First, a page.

SEC’s DeFi rulemaking do-over falls short.

In April, the U.S. Securities and Exchange Commission (SEC) reopened the comment period for a proposed set of rules that would redefine various blockchain protocols as U.S. regulated securities exchanges. This is their second attempt at regulating decentralized finance (DeFi) starting in early 2022. Members of the public have until Tuesday, June 13 to submit their comments. Everyone should comment because the flaws of this proposal have only been made worse in the latest version.

Alongside the SEC’s enforcement-first mindset, this attempt at rulemaking serves as compelling evidence that new U.S. legislation is needed. Perhaps something like the recently published market structure bill sponsored by House Financial Services Committee Chair Patrick McHenry and Agriculture Committee Chair Glenn “GT” Thompson is sorely needed.

Bill Hughes is senior counsel and director of global regulatory matters at ConsenSys.

Torturing the securities laws

The central problem with the SEC’s proposal is that trying to treat blockchain protocols as regulated exchanges simply cannot be reconciled with the Exchange Act of 1934, existing exchange regulations, or a correct understanding of blockchain technology. What would it mean for something like Ethereum to be treated as a securities exchange?

Laws regarding securities exchanges were passed to address the risks inherent in intermediated systems that bring together the orders of actual buyers and sellers. The U.S. Congress sought to regulate exchanges only insofar as they were centralized entities that possess a uniquely important role in setting market prices and otherwise affecting market conditions.

The SEC’s latest rulemaking proposal treats exchanges as any system that merely sets up potential buyers and sellers, allowing them to find and negotiate transactions with each other. However, the SEC fails to properly consider what an exchange does. In order to be an exchange, the law typically requires that an entity conduct functions commonly performed by a stock exchange. But the SEC disagrees, having apparently misapplied the standard statutory interpretation. Worse, the agency does not identify a single function a blockchain protocol performs that is akin to a stock exchange.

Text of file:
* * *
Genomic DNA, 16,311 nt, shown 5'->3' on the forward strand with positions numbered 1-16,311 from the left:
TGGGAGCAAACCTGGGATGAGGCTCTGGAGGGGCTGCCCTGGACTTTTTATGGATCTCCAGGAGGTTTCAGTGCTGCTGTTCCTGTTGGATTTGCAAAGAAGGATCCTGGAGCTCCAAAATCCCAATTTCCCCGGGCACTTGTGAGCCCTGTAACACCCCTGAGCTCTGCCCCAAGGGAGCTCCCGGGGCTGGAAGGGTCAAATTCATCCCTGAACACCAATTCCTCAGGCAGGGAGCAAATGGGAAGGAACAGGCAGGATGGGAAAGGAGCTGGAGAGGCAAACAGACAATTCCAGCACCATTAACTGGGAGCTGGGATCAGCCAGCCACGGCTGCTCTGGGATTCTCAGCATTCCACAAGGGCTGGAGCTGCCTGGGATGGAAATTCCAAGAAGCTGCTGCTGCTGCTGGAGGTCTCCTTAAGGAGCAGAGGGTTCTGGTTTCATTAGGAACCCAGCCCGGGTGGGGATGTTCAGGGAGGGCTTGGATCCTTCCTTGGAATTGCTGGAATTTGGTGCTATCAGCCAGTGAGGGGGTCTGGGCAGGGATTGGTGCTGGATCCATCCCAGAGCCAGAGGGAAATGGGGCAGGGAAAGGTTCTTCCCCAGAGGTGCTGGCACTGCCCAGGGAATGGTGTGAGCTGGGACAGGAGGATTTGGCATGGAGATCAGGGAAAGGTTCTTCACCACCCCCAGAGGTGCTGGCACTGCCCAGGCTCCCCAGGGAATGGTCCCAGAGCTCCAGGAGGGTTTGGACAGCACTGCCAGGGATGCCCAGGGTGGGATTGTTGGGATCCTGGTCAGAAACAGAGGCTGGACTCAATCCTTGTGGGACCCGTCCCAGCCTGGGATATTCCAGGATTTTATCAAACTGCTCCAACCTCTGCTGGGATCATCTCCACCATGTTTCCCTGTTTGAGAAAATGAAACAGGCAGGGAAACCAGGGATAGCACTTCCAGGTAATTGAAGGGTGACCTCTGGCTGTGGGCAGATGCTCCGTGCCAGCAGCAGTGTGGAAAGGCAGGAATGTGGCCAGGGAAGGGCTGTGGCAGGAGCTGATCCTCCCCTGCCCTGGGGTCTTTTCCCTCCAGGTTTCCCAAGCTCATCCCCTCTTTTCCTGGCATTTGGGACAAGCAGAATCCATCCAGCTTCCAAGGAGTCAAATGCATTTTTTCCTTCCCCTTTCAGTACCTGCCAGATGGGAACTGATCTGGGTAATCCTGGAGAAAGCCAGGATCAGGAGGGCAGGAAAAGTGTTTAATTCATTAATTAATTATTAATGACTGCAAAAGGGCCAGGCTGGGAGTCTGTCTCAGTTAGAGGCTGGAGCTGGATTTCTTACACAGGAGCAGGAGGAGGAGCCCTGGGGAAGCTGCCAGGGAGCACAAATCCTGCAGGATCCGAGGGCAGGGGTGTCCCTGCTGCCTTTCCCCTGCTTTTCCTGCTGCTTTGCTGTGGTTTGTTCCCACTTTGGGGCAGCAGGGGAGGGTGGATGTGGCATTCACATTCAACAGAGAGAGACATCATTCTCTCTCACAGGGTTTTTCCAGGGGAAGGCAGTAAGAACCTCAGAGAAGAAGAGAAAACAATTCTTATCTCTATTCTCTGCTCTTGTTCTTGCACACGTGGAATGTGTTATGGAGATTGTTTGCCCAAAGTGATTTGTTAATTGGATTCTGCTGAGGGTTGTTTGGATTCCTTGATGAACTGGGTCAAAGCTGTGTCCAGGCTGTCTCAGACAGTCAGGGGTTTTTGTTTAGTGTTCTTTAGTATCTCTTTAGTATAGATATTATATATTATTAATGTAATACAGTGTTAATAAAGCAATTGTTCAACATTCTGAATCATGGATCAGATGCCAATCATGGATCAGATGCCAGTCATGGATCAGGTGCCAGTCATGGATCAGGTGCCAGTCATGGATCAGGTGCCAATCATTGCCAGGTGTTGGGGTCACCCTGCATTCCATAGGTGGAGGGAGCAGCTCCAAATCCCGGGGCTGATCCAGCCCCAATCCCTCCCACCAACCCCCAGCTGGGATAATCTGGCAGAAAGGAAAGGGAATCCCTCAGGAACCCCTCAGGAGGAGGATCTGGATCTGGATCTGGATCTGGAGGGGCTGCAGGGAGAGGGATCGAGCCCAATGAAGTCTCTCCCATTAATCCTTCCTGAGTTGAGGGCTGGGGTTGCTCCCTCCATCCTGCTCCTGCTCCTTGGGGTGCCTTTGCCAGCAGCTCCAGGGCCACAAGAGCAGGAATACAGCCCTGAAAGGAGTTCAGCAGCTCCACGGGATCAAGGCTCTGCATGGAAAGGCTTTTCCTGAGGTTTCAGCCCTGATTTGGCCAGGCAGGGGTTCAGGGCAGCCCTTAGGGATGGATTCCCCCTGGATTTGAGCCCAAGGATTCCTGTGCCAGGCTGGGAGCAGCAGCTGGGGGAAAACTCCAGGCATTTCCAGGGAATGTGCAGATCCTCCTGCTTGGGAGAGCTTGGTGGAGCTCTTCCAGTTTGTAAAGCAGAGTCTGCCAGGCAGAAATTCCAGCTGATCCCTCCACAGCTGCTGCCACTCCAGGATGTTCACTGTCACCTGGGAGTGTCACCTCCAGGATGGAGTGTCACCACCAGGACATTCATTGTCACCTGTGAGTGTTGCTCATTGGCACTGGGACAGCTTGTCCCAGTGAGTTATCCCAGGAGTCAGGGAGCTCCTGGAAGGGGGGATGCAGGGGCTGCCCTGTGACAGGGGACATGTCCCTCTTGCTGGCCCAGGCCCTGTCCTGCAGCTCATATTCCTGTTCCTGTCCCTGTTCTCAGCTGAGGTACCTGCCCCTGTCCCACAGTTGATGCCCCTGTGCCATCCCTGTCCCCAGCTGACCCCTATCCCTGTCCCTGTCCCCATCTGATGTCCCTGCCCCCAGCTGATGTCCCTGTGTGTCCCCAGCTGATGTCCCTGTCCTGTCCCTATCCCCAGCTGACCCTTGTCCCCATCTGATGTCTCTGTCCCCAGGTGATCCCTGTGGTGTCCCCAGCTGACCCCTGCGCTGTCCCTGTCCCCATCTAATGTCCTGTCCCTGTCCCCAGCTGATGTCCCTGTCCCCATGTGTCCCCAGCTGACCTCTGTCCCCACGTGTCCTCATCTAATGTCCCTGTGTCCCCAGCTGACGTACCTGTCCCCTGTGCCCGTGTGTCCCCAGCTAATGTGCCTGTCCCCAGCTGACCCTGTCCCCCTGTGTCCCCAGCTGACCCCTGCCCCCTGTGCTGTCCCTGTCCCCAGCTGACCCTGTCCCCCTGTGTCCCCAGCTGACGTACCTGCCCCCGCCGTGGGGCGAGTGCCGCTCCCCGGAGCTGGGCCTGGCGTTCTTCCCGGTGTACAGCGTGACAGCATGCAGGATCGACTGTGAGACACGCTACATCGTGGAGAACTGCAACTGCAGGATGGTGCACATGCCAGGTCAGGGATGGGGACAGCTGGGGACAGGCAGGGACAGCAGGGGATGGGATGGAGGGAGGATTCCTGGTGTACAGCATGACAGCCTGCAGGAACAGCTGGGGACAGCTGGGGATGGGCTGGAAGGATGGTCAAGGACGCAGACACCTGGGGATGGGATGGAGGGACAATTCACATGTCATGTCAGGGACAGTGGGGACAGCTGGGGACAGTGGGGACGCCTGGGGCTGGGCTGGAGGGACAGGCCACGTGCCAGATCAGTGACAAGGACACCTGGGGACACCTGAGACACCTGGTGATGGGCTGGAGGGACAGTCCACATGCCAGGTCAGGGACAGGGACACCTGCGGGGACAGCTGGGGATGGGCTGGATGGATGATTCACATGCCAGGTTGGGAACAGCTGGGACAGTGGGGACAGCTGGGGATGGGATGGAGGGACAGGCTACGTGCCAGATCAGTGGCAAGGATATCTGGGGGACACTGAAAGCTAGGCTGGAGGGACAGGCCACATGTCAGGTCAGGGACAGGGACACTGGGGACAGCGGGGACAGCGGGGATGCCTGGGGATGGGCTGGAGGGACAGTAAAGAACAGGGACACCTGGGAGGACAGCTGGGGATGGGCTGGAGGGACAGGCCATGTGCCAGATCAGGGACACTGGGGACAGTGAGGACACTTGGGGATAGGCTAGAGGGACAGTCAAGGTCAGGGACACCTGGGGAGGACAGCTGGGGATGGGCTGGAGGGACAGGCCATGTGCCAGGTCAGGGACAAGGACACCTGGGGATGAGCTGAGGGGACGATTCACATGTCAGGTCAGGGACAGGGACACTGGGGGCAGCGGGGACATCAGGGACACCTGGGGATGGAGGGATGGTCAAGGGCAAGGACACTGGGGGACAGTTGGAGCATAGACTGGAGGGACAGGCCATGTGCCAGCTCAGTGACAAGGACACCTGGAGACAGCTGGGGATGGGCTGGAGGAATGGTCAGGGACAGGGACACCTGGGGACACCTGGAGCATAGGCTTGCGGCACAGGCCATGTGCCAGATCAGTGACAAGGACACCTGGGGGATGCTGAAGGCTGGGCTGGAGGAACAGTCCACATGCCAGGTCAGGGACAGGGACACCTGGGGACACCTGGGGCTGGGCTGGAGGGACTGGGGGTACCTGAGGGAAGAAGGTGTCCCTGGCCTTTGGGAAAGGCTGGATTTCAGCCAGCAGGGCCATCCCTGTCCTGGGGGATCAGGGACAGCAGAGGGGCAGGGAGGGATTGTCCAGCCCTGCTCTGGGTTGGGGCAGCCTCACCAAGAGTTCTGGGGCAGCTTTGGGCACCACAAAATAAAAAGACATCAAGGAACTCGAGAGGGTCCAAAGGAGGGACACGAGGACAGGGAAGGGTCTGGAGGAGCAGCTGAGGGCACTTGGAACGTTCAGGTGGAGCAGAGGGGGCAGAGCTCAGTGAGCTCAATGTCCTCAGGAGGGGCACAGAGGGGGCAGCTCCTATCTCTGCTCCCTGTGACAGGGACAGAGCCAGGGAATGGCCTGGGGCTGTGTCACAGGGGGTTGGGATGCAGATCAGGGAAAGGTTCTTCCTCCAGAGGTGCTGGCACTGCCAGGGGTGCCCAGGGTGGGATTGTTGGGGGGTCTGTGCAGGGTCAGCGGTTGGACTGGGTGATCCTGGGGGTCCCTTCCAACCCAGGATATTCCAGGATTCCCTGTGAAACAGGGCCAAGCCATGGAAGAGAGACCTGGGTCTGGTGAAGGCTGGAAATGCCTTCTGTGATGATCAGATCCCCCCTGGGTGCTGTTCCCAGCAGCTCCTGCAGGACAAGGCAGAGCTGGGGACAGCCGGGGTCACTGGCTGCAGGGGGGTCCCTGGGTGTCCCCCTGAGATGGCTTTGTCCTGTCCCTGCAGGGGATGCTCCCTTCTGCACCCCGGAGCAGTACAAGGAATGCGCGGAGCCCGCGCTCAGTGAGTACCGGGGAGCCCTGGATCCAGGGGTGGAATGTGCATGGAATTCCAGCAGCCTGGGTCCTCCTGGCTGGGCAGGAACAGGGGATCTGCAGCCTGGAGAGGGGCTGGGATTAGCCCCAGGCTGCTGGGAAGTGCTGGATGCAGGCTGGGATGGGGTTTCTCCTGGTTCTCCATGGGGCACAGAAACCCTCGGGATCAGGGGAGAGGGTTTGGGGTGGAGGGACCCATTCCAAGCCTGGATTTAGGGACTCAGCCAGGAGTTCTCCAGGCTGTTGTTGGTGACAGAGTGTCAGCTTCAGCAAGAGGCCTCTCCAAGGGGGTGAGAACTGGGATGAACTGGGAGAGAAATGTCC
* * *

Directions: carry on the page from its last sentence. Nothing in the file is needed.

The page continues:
If this was not enough, the proposal trips over itself explaining who may be considered part of an exchange. It lists a few “important factors” of indeterminate weight that offer no real notice and only raise more questions as to what all this actually means for anyone participating in the blockchain ecosystem.

In particular, the proposal does not explain the threshold of “significant” token ownership at which blockchain users suddenly obtain sufficient control over the system to assume regulatory responsibilities. Nor does it address the circumstances when a service provider or third-party vendor begins exercising enough control to become responsible – alongside its clients – for a protocol or application.

Making matters more complicated, groups who participate in protocols will almost always involve persons based outside the United States. That matters because U.S. securities laws generally do not apply extraterritorially. The SEC recognizes this circumstance in passing, yet offers no analysis of how its proposal would affect groups that include overseas actors. This is a serious uncertainty that greatly distorts blockchain participation around the world.

Vagueness abounds

Most blockchain-related comments on the 2022 proposal exhaustively covered the multiplicity of ways the SEC was vague – including the fact that in this initial version, the SEC seemed to be writing about blockchain but did not actually name it.

The 2023 draft, other than clarifying that, yes, the rules would apply to blockchain, cures almost none of long-standing problems. Relabeling “communication protocols” as “negotiation protocols” is just pasting a fresh label on the same, contaminated bottle. Chanting “facts and circumstances” like a mantra explains practically nothing.

As the Supreme Court itself has observed, rules are invalid where they rest on “terms so vague that men of common intelligence must necessarily guess at [their] meaning.”